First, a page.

Moskvitch





Origin: RS USSR

Founder ?

Years of Activity 1946-2002

Parent Company ?

Headquarters Moscow

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  • Current Production

    Since 2022 Moskvitch 3

    Discontinued Production

    1998-2002 Moskvitch 2142 Knyaz Vladimir
    1997-2002 Moskvitch 2141 Svyatogor
    2000-2001 Moskvitch 233521
    1999-2001 Moskvitch 2142 Duet-1
    1999-2001 Moskvitch 2142 Duet-2
    1999-2001 Moskvitch 2142 Ivan Kalita
    1998-2000 Moskvitch 2141 Yuriy Dolgorukiy
    1986-1997 Moskvitch 2141 Aleko
    1990-1995 Lada Aleko
    1980-1988 Moskvitch 2140
    1976-1985 Moskvitch 2137
    1976-1982 Moskvitch 2140
    1975-1976 Moskvitch 412 IE
    1970-1975 Moskvitch 412 IE
    1969-1975 Moskvitch 408IE
    1969-1975 Moskvitch 426E
    1967-1969 Moskvitch 412
    1967-1969 Moskvitch 412 E
    1967-1969 Moskvitch 426
    1966-1969 Moskvitch 408E
    1964-1969 Moskvitch 408
    1963-1965 Moskvitch 403
    1963-1965 Moskvitch 403E
    1963-1965 Moskvitch 424
    1963-1965 Moskvitch 424E
    1960-1963 Moskvitch 407
    1958-1963 Moskvitch 423N
    1958-1961 Moskvitch 410N
    1958-1961 Moskvitch 411
    1958-1960 Moskvitch 407
    1957-1960 Moskvitch 415
    1957-1958 Moskvitch 410
    1957-1958 Moskvitch 423
    1956-1958 Moskvitch 402
    1954-1956 Moskvitch 401-420
    1946-1954 Moskvitch 400-420
    1949-1952 Moskvitch 400-420A

    Comments

    Author Message


    QA JFK

    2015-11-11 14:56
    Desscythe17 wrote

    The English translation should be exactly the way you hear it. So if you hear a v-sound instead of a w-sound, it should be Moskvitch. It might be similar to the centuries-old debate about "vodka" or "wodka".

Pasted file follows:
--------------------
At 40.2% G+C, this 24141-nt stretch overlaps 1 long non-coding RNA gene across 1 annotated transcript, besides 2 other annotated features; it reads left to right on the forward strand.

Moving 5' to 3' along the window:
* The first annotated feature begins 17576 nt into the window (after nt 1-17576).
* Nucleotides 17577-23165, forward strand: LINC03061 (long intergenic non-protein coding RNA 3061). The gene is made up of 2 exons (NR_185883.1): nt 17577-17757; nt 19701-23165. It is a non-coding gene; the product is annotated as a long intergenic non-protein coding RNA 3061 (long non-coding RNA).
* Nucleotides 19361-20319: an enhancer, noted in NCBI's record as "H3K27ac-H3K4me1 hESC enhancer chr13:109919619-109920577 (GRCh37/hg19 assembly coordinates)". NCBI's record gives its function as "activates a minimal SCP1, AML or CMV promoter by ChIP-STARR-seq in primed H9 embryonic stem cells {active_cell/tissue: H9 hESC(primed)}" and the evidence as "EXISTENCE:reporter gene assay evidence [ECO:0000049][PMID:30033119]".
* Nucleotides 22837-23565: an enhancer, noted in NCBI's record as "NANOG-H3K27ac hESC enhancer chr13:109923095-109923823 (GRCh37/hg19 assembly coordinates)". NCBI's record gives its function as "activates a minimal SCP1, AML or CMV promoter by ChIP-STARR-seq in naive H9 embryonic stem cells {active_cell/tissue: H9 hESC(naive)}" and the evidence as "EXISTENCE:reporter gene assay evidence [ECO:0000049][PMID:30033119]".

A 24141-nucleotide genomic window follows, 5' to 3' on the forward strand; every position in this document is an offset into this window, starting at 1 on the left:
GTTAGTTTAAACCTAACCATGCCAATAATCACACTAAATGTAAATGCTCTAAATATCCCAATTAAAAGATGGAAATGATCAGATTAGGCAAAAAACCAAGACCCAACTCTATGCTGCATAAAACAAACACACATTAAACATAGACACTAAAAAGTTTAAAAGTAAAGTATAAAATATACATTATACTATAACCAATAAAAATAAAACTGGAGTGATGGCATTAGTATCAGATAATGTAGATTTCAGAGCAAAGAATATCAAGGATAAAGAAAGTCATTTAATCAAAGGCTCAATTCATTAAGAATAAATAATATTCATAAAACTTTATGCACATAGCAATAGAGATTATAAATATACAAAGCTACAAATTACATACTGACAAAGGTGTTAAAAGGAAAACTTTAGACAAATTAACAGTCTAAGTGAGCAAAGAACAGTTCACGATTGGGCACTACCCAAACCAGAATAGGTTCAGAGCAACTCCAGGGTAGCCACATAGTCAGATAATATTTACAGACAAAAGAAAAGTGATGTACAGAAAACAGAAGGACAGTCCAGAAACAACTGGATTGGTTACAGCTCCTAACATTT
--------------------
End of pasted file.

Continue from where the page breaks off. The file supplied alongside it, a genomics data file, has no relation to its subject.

That may be the problem. In czech language, V and W have exactly same pronounciation.
    But as I thought about it more, I think I somehow get it now (and thanks to IGCD member krq9), because english W sounds similar to mine U, so it would sound more oddly.

    -- Last edit: 2015-11-11 14:57:11


    NL Desscythe17

    2015-11-11 10:31
    JFK wrote

    If am I not mistaken, cyrilic alphabet doesnt have W at all. I must say though, Moscow would look oddly with normal V, but that is only habit. In fact, I dont see reason why they did W either.

    For sure it looks odd when we are using W in city name and V in car name. It should be either all W, or all V.

    You might be overthinking it. The English translation should be exactly the way you hear it. So if you hear a v-sound instead of a w-sound, it should be Moskvitch. It might be similar to the centuries-old debate about "vodka" or "wodka".


    QA JFK

    2015-11-10 23:37
    fck wrote

    Can't find why we're using 'w' in Moscow, but this is an exception. в is a 'v' in every cyrillic-english transcription standard. Why not 'Moskva'? Because in XII century this city was called "Moskov".

    If am I not mistaken, cyrilic alphabet doesnt have W at all. I must say though, Moscow would look oddly with normal V, but that is only habit. In fact, I dont see reason why they did W either.

    For sure it looks odd when we are using W in city name and V in car name. It should be either all W, or all V.


    PL fck

    2015-11-10 23:31
    [quote=JFK]Who came up with bright idea to translate it as Moskvich? It is derived from Moscow, so Moskwich would be more suitable.
    (If it is not clear - it is not mistake done by anyone here, but someone who translated it in cold war)[/quote

    Can't find why we're using 'w' in Moscow, but this is an exception. в is a 'v' in every cyrillic-english transcription standard. Why not 'Moskva'? Because in XII century this city was called "Moskov".


    QA JFK

    2015-11-10 21:17
    Who came up with bright idea to translate it as Moskvich? It is derived from Moscow, so Moskwich would be more suitable.
    (If it is not clear - it is not mistake done by anyone here, but someone who translated it in cold war)

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